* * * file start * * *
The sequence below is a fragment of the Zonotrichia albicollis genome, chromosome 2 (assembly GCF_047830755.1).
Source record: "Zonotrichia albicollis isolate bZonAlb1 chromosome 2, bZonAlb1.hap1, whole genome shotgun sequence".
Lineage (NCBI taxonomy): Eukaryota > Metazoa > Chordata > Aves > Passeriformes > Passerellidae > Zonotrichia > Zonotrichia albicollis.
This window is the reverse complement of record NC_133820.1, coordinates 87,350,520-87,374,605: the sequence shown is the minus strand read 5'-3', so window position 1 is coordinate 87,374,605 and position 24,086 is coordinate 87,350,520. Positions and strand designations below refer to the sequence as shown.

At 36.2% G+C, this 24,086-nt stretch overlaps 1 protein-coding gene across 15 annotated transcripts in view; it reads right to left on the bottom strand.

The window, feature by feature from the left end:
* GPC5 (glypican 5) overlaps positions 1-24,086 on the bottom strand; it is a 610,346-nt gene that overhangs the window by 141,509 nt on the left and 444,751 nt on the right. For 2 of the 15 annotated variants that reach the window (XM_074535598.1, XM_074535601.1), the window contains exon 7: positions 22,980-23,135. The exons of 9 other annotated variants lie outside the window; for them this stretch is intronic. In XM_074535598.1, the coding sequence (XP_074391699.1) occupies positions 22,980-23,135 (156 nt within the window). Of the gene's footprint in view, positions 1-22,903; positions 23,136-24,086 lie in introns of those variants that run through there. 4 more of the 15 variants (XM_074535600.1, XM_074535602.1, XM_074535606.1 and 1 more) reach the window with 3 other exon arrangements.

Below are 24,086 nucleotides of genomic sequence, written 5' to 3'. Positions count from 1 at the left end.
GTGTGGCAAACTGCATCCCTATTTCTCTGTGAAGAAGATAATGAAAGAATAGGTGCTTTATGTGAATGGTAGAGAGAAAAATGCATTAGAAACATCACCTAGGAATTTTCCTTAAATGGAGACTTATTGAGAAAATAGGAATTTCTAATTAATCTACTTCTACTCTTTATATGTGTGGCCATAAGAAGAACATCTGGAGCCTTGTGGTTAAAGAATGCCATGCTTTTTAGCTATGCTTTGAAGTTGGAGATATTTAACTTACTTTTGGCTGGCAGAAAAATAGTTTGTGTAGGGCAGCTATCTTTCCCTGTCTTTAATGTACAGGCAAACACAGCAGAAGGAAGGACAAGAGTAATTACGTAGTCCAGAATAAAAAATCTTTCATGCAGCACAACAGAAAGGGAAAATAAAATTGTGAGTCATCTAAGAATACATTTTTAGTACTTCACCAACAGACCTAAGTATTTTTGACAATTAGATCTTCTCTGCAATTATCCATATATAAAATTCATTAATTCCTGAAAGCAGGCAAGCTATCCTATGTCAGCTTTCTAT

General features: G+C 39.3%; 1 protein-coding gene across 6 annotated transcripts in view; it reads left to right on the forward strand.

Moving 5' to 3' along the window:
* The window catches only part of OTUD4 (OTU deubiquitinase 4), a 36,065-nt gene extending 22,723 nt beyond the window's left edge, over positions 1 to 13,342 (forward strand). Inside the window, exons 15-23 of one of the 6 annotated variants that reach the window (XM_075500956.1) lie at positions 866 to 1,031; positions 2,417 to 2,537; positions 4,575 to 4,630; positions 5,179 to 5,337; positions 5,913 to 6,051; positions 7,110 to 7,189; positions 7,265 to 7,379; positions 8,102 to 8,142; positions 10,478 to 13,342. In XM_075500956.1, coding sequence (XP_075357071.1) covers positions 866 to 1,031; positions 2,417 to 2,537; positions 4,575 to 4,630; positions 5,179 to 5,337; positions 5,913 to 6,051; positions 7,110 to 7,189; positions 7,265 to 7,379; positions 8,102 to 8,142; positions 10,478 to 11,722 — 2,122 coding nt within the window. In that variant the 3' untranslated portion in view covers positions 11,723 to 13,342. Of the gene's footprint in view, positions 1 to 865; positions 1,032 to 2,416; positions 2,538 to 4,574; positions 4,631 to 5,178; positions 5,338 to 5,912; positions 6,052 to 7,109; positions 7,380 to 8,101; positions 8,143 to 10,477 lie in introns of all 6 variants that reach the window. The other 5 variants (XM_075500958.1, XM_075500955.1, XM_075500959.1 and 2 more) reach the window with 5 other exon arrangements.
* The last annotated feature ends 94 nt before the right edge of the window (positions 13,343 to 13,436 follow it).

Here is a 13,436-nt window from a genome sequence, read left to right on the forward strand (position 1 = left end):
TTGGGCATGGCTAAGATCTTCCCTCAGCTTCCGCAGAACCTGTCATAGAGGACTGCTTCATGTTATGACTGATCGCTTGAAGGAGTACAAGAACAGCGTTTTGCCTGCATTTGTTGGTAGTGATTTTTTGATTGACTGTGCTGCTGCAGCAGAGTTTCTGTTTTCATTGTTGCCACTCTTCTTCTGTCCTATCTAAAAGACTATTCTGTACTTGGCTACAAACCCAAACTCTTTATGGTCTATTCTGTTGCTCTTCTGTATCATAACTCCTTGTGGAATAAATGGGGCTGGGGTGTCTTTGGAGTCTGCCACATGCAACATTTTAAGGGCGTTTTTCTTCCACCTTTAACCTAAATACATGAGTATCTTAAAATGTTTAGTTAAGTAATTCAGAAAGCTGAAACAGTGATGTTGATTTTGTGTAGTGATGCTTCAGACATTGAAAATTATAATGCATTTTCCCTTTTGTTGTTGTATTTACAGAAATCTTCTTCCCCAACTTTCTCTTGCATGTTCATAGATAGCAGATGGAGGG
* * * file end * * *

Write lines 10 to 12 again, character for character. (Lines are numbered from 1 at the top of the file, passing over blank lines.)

General features: G+C 39.3%; 1 protein-coding gene across 6 annotated transcripts in view; it reads left to right on the forward strand.

Moving 5' to 3' along the window:
* The window catches only part of OTUD4 (OTU deubiquitinase 4), a 36,065-nt gene extending 22,723 nt beyond the window's left edge, over positions 1 to 13,342 (forward strand). Inside the window, exons 15-23 of one of the 6 annotated variants that reach the window (XM_075500956.1) lie at positions 866 to 1,031; positions 2,417 to 2,537; positions 4,575 to 4,630; positions 5,179 to 5,337; positions 5,913 to 6,051; positions 7,110 to 7,189; positions 7,265 to 7,379; positions 8,102 to 8,142; positions 10,478 to 13,342. In XM_075500956.1, coding sequence (XP_075357071.1) covers positions 866 to 1,031; positions 2,417 to 2,537; positions 4,575 to 4,630; positions 5,179 to 5,337; positions 5,913 to 6,051; positions 7,110 to 7,189; positions 7,265 to 7,379; positions 8,102 to 8,142; positions 10,478 to 11,722 — 2,122 coding nt within the window. In that variant the 3' untranslated portion in view covers positions 11,723 to 13,342. Of the gene's footprint in view, positions 1 to 865; positions 1,032 to 2,416; positions 2,538 to 4,574; positions 4,631 to 5,178; positions 5,338 to 5,912; positions 6,052 to 7,109; positions 7,380 to 8,101; positions 8,143 to 10,477 lie in introns of all 6 variants that reach the window. The other 5 variants (XM_075500958.1, XM_075500955.1, XM_075500959.1 and 2 more) reach the window with 5 other exon arrangements.